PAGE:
Becker recognizes the validity of both approaches and turns his attention to a series of case studies of how data is actually collected in sociology and what errors to avoid so it does not become bad evidence or bad ideas. His first example is the U.S. Census and the difficulty of counting the homeless because the Census required counting people as living somewhere. Other problem with the Census included how to count race (Can you belong to more than one? How many categories are offered?), religion (forbidden by law), and marital status (cohabitation and same-sex marriage). What these problems reveal is that scientists have to be careful about the data they are using for evidence because the data itself may not incorporate features of society that exist. That is, there may be aspects of society that exist outside the sociologist’s own thinking.

The next example is data gathered by government employees who document their work, such as a medical examiner’s report of causes of death, prosecutors’ cases against white collar crime, police arrests of drug dealers, and schools’ classification of children’s cognitive abilities. Sociologists have learned that how these cases categorized depend upon the patterns of influence – the worker’s routine and interaction with the law, police, family members, etc. – as much as the cases themselves. The statistics these workers produce can serve as evidence for something but what they are evidence for has to be demonstrated rather than assumed.

The third example are hired hands nonscientist data gathers, including those who report data about themselves. The lesson here is you get what you pay for: scientific accuracy simply costs more. Becker then turns to chief investigators and their helpers in fieldwork studies with recommendation that people act on the basis of a shared understanding and adopt transparency if a research project is to be successful. If everyone who reads the report knows that the data is reliable, then it can be accepted as evidence.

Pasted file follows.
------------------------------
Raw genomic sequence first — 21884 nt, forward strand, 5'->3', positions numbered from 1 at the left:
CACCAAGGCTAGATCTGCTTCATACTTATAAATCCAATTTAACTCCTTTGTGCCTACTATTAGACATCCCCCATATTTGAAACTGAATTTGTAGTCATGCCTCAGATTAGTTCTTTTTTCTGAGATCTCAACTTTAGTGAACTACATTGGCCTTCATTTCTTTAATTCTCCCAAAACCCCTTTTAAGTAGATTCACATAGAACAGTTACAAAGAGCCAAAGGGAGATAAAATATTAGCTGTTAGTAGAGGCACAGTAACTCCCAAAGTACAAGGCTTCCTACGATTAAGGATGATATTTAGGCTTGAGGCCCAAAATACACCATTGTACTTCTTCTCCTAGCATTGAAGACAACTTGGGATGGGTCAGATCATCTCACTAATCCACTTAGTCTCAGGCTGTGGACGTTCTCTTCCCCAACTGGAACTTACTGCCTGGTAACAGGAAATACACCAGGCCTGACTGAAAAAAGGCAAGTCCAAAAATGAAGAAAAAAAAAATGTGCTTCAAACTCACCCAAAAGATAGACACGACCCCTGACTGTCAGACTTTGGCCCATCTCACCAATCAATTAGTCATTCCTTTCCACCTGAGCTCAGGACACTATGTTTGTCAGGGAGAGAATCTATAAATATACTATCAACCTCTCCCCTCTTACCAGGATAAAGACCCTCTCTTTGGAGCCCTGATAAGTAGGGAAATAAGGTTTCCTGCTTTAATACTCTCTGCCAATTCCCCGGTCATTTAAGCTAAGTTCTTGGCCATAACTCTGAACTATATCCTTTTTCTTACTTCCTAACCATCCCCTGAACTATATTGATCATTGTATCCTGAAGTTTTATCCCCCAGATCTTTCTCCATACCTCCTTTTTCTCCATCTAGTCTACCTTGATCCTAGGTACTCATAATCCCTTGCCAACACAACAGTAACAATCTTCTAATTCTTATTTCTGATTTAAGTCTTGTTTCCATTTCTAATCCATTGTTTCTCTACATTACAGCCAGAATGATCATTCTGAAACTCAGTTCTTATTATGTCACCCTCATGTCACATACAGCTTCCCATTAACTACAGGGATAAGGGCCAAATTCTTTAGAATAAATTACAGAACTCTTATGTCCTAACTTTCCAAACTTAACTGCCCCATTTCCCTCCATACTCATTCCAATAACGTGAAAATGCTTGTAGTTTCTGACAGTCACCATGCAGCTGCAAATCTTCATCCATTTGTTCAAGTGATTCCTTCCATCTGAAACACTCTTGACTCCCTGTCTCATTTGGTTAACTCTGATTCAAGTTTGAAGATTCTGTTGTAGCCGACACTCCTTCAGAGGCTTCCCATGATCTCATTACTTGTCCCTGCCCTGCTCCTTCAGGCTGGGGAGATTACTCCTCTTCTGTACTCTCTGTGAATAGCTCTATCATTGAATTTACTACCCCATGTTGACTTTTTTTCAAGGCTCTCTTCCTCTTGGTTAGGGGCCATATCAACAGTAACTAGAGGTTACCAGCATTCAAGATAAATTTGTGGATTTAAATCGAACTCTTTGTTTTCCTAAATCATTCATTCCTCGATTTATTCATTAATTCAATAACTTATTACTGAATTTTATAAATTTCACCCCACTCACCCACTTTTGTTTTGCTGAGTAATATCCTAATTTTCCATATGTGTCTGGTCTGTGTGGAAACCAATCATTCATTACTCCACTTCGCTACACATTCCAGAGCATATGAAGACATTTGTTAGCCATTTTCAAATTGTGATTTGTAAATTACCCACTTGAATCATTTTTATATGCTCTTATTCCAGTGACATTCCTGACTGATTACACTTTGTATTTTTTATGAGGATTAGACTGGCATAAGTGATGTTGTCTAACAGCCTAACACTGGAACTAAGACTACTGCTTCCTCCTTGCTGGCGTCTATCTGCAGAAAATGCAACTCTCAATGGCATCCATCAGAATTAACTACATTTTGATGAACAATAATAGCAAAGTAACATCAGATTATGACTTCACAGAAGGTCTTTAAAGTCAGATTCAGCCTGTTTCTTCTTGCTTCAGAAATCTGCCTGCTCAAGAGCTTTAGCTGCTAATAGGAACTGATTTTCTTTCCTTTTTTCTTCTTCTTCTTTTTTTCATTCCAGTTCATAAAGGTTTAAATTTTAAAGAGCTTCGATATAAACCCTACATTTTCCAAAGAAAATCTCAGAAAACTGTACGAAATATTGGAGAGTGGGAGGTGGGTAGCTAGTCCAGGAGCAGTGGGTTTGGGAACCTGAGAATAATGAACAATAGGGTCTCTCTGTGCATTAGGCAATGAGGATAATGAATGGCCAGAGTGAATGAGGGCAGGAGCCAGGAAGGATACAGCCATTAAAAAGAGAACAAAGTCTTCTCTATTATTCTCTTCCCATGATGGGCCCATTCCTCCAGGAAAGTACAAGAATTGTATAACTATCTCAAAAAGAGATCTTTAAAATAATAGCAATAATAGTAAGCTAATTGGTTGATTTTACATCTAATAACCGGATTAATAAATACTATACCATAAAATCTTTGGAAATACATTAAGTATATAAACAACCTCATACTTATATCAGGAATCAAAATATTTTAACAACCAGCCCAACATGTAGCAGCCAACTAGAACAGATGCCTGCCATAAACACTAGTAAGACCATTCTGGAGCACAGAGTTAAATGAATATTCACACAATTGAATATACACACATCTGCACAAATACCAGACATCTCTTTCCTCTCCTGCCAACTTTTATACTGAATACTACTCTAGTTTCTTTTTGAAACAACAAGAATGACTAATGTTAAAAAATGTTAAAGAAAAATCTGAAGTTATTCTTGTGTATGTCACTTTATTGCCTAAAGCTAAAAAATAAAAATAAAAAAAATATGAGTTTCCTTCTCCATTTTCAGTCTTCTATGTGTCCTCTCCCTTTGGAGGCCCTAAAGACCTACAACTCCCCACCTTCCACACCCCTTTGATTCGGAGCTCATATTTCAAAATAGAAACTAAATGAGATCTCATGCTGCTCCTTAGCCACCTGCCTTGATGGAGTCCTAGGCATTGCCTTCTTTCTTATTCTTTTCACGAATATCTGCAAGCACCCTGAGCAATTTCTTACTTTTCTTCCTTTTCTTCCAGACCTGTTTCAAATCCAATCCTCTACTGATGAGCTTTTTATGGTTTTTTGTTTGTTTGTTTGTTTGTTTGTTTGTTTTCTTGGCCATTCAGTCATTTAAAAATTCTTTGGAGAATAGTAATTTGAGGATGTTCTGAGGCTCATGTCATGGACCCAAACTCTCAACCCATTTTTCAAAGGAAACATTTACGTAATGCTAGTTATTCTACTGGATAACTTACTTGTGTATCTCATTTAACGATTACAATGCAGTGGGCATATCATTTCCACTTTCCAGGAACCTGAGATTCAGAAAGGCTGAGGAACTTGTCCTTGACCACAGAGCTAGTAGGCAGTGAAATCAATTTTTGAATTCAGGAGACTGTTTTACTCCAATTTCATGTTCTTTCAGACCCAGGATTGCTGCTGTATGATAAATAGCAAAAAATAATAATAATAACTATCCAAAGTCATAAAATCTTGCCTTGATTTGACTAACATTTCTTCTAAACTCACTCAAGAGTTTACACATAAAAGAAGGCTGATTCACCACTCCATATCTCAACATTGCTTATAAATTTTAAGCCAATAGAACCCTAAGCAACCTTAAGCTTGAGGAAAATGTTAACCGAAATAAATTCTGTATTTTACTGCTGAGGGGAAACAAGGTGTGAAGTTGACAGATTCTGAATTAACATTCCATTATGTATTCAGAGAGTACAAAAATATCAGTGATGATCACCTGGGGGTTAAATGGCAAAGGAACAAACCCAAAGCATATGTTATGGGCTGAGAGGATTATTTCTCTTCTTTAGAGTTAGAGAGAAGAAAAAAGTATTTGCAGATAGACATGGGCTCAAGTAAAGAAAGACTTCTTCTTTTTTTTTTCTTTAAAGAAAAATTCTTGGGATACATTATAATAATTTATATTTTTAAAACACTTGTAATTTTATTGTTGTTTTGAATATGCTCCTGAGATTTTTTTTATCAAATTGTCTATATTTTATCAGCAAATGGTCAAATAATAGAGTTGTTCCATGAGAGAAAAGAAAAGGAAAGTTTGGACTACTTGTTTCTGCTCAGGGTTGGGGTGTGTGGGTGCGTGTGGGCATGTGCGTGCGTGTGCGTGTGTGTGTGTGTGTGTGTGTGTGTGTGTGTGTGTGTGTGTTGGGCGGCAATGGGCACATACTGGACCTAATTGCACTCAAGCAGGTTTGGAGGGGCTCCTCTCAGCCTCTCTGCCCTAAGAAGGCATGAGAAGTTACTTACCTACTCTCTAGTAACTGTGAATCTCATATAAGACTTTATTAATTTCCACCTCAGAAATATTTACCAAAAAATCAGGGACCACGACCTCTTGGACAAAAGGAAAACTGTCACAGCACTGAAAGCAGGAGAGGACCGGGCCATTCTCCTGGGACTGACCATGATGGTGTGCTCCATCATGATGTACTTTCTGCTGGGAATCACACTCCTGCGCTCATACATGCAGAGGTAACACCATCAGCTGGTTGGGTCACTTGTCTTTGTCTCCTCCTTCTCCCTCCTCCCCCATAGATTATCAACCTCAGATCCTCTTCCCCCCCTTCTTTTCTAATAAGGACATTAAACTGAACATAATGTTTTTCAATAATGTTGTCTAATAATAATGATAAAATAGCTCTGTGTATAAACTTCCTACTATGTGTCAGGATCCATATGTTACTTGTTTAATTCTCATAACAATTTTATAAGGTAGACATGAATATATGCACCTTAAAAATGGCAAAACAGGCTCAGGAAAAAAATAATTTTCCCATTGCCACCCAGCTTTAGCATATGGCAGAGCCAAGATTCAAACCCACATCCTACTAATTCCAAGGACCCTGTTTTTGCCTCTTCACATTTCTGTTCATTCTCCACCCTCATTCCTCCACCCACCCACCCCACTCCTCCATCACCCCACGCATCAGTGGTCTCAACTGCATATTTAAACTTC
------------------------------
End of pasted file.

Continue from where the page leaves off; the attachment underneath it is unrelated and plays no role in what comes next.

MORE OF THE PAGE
Becker also points out inaccuracies in qualitive work where ideas are taken for granted rather than questioning them; failure to acknowledge ongoing changes in the communities they are studying; neglecting the history of the community; and not letting the discovery of new ideas lead the research in a different direction. But perhaps the biggest mistake field workers make is the generalization of their ideas based on a particular place with a specific people. However, the key is to not to make a mistake but to correct it once it is discovered. For Becker, avoid making the same mistake twice and learn how to turn technical problems into researchable questions, e.g., how to count people on the basis of race.

Evidence is thoughtful account on how to do social science research and should be read by those who engage in such work. Becker shows the importance of thinking about the practical aspects of methodology in collecting data and transforming it into evidence. In a world of fake news and anti-vaccination rhetoric, there is no timelier book than Evidence to show us how to think through these and other issues.

Lee Trepanier

Lee Trepanier is a Professor of Political Science at Samford University in Birmingham, Alabama. He is author and editor of several books and also is the editor of VoegelinView (2016-present) and editor of Lexington Books series Politics, Literature, and Film (2013-present).